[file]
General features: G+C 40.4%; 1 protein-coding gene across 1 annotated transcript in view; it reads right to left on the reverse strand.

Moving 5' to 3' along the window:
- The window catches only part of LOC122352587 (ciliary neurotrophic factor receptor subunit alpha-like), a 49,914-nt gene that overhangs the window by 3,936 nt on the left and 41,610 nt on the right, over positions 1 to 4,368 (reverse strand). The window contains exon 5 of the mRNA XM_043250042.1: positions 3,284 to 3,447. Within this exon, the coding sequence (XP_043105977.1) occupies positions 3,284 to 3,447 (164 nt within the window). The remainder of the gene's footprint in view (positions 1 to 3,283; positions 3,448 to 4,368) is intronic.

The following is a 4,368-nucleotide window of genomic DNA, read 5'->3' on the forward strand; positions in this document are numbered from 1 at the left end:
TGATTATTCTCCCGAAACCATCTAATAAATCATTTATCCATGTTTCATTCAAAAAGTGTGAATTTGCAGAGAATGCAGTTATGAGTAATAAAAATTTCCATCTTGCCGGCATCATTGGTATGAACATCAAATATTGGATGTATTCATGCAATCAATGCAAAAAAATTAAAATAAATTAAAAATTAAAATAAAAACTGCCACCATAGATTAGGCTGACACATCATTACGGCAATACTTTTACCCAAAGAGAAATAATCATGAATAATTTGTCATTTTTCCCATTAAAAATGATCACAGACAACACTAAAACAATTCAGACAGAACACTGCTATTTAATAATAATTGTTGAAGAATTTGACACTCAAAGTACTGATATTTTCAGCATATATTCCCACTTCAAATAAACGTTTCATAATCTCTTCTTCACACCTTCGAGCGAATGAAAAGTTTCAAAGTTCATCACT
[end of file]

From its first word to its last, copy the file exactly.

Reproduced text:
General features: G+C 40.4%; 1 protein-coding gene across 1 annotated transcript in view; it reads right to left on the reverse strand.

Moving 5' to 3' along the window:
- The window catches only part of LOC122352587 (ciliary neurotrophic factor receptor subunit alpha-like), a 49,914-nt gene that overhangs the window by 3,936 nt on the left and 41,610 nt on the right, over positions 1 to 4,368 (reverse strand). The window contains exon 5 of the mRNA XM_043250042.1: positions 3,284 to 3,447. Within this exon, the coding sequence (XP_043105977.1) occupies positions 3,284 to 3,447 (164 nt within the window). The remainder of the gene's footprint in view (positions 1 to 3,283; positions 3,448 to 4,368) is intronic.

The following is a 4,368-nucleotide window of genomic DNA, read 5'->3' on the forward strand; positions in this document are numbered from 1 at the left end:
TGATTATTCTCCCGAAACCATCTAATAAATCATTTATCCATGTTTCATTCAAAAAGTGTGAATTTGCAGAGAATGCAGTTATGAGTAATAAAAATTTCCATCTTGCCGGCATCATTGGTATGAACATCAAATATTGGATGTATTCATGCAATCAATGCAAAAAAATTAAAATAAATTAAAAATTAAAATAAAAACTGCCACCATAGATTAGGCTGACACATCATTACGGCAATACTTTTACCCAAAGAGAAATAATCATGAATAATTTGTCATTTTTCCCATTAAAAATGATCACAGACAACACTAAAACAATTCAGACAGAACACTGCTATTTAATAATAATTGTTGAAGAATTTGACACTCAAAGTACTGATATTTTCAGCATATATTCCCACTTCAAATAAACGTTTCATAATCTCTTCTTCACACCTTCGAGCGAATGAAAAGTTTCAAAGTTCATCACT